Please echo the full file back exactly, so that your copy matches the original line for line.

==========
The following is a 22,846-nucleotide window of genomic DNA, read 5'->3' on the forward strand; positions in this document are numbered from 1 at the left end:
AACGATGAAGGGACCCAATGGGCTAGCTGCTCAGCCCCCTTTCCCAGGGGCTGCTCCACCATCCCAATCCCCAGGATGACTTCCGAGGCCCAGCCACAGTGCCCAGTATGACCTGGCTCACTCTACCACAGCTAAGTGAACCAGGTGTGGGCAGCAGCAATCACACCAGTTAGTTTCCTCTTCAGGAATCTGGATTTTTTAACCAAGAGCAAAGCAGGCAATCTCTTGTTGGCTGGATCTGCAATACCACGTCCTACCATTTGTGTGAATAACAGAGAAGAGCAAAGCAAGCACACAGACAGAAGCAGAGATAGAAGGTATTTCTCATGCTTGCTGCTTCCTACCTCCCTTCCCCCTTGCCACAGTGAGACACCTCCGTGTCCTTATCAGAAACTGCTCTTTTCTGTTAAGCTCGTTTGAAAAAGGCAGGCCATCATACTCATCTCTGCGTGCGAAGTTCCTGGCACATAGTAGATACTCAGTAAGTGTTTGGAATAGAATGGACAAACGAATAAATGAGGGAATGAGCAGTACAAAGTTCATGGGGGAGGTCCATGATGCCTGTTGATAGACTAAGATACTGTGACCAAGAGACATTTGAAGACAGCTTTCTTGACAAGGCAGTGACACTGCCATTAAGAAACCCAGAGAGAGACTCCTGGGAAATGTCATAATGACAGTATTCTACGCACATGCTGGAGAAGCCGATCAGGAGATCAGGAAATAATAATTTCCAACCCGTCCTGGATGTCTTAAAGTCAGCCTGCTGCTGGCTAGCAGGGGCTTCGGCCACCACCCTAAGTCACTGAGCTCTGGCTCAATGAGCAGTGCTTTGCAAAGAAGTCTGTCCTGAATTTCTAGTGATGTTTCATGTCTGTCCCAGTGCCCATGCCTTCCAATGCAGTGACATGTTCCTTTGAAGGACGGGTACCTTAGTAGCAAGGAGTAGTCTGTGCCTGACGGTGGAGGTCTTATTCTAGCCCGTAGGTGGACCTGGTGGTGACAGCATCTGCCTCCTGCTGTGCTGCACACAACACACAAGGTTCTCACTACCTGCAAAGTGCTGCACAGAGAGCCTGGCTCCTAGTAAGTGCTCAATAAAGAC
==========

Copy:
The following is a 22,846-nucleotide window of genomic DNA, read 5'->3' on the forward strand; positions in this document are numbered from 1 at the left end:
AACGATGAAGGGACCCAATGGGCTAGCTGCTCAGCCCCCTTTCCCAGGGGCTGCTCCACCATCCCAATCCCCAGGATGACTTCCGAGGCCCAGCCACAGTGCCCAGTATGACCTGGCTCACTCTACCACAGCTAAGTGAACCAGGTGTGGGCAGCAGCAATCACACCAGTTAGTTTCCTCTTCAGGAATCTGGATTTTTTAACCAAGAGCAAAGCAGGCAATCTCTTGTTGGCTGGATCTGCAATACCACGTCCTACCATTTGTGTGAATAACAGAGAAGAGCAAAGCAAGCACACAGACAGAAGCAGAGATAGAAGGTATTTCTCATGCTTGCTGCTTCCTACCTCCCTTCCCCCTTGCCACAGTGAGACACCTCCGTGTCCTTATCAGAAACTGCTCTTTTCTGTTAAGCTCGTTTGAAAAAGGCAGGCCATCATACTCATCTCTGCGTGCGAAGTTCCTGGCACATAGTAGATACTCAGTAAGTGTTTGGAATAGAATGGACAAACGAATAAATGAGGGAATGAGCAGTACAAAGTTCATGGGGGAGGTCCATGATGCCTGTTGATAGACTAAGATACTGTGACCAAGAGACATTTGAAGACAGCTTTCTTGACAAGGCAGTGACACTGCCATTAAGAAACCCAGAGAGAGACTCCTGGGAAATGTCATAATGACAGTATTCTACGCACATGCTGGAGAAGCCGATCAGGAGATCAGGAAATAATAATTTCCAACCCGTCCTGGATGTCTTAAAGTCAGCCTGCTGCTGGCTAGCAGGGGCTTCGGCCACCACCCTAAGTCACTGAGCTCTGGCTCAATGAGCAGTGCTTTGCAAAGAAGTCTGTCCTGAATTTCTAGTGATGTTTCATGTCTGTCCCAGTGCCCATGCCTTCCAATGCAGTGACATGTTCCTTTGAAGGACGGGTACCTTAGTAGCAAGGAGTAGTCTGTGCCTGACGGTGGAGGTCTTATTCTAGCCCGTAGGTGGACCTGGTGGTGACAGCATCTGCCTCCTGCTGTGCTGCACACAACACACAAGGTTCTCACTACCTGCAAAGTGCTGCACAGAGAGCCTGGCTCCTAGTAAGTGCTCAATAAAGAC